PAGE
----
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Genetics. 1992 Aug;131(4):783-9.

Mechanisms of directed mutation.

Author information

  • 1Department of Environmental Health, Boston University School of Public Health, Boston University School of Medicine, Massachusetts 02118.

Abstract

Spontaneous mutants arise among nondividing populations of Escherichia coli in apparent response to selective conditions. In this report we investigate several hypotheses to account for the role of selection in the production of these "directed" or "adaptive" mutations. We found that the Lac+ phenotypes of some mutants that arise late after lactose selection are due to suppressor mutations that are unlinked to the mutant lacZ allele; thus the production of these Lac+ mutants does not require an information flow from successful proteins back to the DNA that encodes them. Transcriptional induction of the lac operon, even in the presence of another, utilizable carbon source, did not stimulate the occurrence of Lac+ mutants in the absence of lactose, indicating that the role of the selective agent is not merely to induce transcription. The absence of two DNA repair pathways-methyl-directed mismatch repair and alkylation repair-also did not result in an accumulation of Lac+ mutants in the absence of lactose, suggesting that these repair pathways are not normally responsible for correcting transient variants that might arise in the absence of selection. However, in one case the Lac+ mutation is likely to be due to a miscoding lesion occurring on the nontranscribed DNA strand, indicating that, at least in this instance, DNA replication is required before directed mutations can arise.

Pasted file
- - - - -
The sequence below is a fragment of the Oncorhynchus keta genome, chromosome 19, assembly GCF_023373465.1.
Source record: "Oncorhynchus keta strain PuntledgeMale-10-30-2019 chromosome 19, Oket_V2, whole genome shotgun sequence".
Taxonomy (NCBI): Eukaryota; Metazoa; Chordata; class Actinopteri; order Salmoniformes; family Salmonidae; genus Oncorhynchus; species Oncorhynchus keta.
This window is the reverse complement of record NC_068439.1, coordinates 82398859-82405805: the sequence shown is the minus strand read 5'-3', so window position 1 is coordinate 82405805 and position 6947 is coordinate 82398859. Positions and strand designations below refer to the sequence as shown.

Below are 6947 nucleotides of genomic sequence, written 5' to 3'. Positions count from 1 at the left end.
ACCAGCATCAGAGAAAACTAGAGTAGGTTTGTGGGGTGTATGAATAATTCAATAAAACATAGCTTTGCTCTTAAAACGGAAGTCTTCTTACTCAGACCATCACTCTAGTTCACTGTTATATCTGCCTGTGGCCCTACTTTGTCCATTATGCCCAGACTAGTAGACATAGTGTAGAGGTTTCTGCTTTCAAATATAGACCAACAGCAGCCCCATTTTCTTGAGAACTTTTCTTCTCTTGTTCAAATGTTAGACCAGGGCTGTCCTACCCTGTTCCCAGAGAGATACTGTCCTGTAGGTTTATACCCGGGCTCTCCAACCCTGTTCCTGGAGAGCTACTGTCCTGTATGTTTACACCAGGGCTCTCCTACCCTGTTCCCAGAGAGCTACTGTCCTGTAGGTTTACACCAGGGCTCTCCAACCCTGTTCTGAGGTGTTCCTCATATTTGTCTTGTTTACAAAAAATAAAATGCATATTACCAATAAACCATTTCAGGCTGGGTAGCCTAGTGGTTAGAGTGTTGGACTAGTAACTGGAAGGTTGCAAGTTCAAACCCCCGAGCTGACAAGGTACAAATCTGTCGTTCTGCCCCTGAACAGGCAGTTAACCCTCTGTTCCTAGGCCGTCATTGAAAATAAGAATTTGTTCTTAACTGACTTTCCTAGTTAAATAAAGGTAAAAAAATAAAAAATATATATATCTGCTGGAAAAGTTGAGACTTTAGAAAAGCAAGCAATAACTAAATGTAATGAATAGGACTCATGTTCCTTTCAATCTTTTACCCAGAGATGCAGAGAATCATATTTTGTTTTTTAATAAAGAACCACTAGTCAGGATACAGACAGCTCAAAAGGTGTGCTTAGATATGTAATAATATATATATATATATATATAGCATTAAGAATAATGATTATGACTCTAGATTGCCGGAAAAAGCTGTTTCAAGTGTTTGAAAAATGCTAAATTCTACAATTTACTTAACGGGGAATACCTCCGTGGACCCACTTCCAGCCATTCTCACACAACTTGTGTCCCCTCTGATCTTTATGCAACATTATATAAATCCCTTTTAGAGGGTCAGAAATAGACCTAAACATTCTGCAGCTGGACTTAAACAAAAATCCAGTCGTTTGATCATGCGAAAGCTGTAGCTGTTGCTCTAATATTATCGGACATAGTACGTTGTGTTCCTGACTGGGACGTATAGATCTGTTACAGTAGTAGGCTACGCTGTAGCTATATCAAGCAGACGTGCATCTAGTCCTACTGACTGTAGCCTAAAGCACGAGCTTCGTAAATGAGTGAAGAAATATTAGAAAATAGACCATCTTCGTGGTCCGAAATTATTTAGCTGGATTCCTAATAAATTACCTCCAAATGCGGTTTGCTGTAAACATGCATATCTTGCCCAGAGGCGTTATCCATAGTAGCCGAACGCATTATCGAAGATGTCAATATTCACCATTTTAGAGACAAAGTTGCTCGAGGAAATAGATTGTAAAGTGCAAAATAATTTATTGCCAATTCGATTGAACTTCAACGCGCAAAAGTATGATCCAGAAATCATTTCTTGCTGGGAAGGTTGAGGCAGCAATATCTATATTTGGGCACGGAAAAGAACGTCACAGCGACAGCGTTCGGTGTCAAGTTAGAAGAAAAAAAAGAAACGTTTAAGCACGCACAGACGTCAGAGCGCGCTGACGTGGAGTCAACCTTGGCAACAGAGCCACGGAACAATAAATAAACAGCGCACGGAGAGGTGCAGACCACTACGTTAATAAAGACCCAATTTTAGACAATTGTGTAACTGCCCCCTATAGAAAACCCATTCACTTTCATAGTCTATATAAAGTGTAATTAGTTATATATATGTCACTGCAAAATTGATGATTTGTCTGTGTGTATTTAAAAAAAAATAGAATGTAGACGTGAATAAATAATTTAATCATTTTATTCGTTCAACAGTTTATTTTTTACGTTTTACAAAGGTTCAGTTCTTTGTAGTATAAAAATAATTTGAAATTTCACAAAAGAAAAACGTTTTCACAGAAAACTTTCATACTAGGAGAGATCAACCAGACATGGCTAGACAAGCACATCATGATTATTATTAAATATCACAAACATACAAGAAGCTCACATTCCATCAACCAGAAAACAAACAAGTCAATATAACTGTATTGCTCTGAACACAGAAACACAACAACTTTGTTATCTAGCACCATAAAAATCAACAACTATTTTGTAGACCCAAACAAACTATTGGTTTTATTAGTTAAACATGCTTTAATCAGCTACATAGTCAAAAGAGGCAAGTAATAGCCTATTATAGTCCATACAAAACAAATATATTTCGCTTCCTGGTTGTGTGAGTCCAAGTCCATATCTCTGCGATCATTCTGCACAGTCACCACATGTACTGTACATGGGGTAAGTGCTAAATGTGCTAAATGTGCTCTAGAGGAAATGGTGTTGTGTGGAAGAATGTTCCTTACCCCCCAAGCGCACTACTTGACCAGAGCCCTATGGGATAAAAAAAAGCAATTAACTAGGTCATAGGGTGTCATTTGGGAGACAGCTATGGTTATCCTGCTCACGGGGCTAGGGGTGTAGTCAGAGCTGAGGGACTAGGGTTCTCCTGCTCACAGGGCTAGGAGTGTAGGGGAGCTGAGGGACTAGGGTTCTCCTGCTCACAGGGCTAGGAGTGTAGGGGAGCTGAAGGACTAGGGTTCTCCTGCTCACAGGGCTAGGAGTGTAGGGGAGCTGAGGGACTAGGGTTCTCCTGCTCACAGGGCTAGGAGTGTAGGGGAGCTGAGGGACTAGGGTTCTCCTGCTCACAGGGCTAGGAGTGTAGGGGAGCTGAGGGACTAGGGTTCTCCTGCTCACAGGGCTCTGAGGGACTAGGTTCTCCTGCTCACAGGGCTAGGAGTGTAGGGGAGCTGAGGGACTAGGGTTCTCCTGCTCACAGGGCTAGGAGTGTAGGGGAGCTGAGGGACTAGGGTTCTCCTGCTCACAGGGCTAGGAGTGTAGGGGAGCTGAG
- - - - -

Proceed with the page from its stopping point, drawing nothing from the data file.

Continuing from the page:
PMID:
1516815
[PubMed - indexed for MEDLINE]
PMCID:
PMC1205091
Free PMC Article
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